We possess the texts of a good many Anglo-Saxon laws, translated here by Roebuck into readable modern English; though there are some words that won’t translate – for example, domas, which means both a law and a judgment, becomes doom, leaving him no escape from ‘deeming a doom’. But until Edgar ordered his laws to be copied and distributed in the tenth century, royal dooms were little more than instructions to local arbitrators, telling them such things as how much they should exact for a stabbing (knife crime seems to have been a problem in early English society) depending on the injury. For the rest, customary law prevailed: in cases of adultery, the Domesday Book reveals, in Kent at least, that the king took the fine paid by the man and the archbishop the fine paid by the woman, which seems quite rational at a time when the Treasury wants judges to be paid out of court fees. The typical arbitral proceeding, not only here but throughout early society, seems to have been a communal assembly at which priests or elders would attempt to mediate a settlement or, failing that, make an adjudication. In either case, the characteristic penalty for non-compliance was not enforcement or incarceration but (as in some parts of the world it still is) expulsion or ostracism.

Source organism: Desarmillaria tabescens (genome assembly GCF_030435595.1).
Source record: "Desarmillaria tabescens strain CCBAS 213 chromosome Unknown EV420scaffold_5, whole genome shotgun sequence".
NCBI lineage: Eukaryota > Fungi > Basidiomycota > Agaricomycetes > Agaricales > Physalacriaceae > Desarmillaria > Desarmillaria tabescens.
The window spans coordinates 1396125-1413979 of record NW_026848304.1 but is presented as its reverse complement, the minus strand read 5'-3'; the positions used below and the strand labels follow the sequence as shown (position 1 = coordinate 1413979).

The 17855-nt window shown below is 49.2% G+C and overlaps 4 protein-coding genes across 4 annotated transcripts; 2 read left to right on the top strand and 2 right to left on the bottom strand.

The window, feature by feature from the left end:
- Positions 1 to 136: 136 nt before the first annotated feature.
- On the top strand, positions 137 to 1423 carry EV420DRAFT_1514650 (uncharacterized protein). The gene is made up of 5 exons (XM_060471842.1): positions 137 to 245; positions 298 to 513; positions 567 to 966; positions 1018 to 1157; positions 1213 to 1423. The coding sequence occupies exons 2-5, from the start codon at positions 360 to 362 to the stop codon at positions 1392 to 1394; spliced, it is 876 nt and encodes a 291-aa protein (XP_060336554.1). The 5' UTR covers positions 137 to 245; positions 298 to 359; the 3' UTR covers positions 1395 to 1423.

Until Roebuck set about it, nobody had attempted a panoptic history of arbitration. Since his retirement from a succession of chairs of law – in Australia (which was where I first met him), Papua New Guinea and Hong Kong – he has produced volumes on arbitration in ancient Greece and in the Roman Empire. Both of these societies are far better documented than early and medieval England (the only evidence we have that the Romans invaded Britain in 55 BC, for example, is that Caesar says they did),to the extent that much of Roebuck’s material about Britannia comes from Roman sources. Thus the evidence for an early legal profession in these islands comes from Juvenal in the second century ad: ‘Gallia causidicos docuit facunda Britannos,’ rendered here as ‘Fluent Gaul has taught the British advocates,’ though it could also be ‘France has taught British advocates eloquence.’ Neither translation means much until one adds to it the fact, noted by Roebuck, that there were Roman schools of rhetoric in Marseille, Toulouse, Bordeaux and Trèves, and the further fact, noted by Juvenal, that these schools had Athenian origins.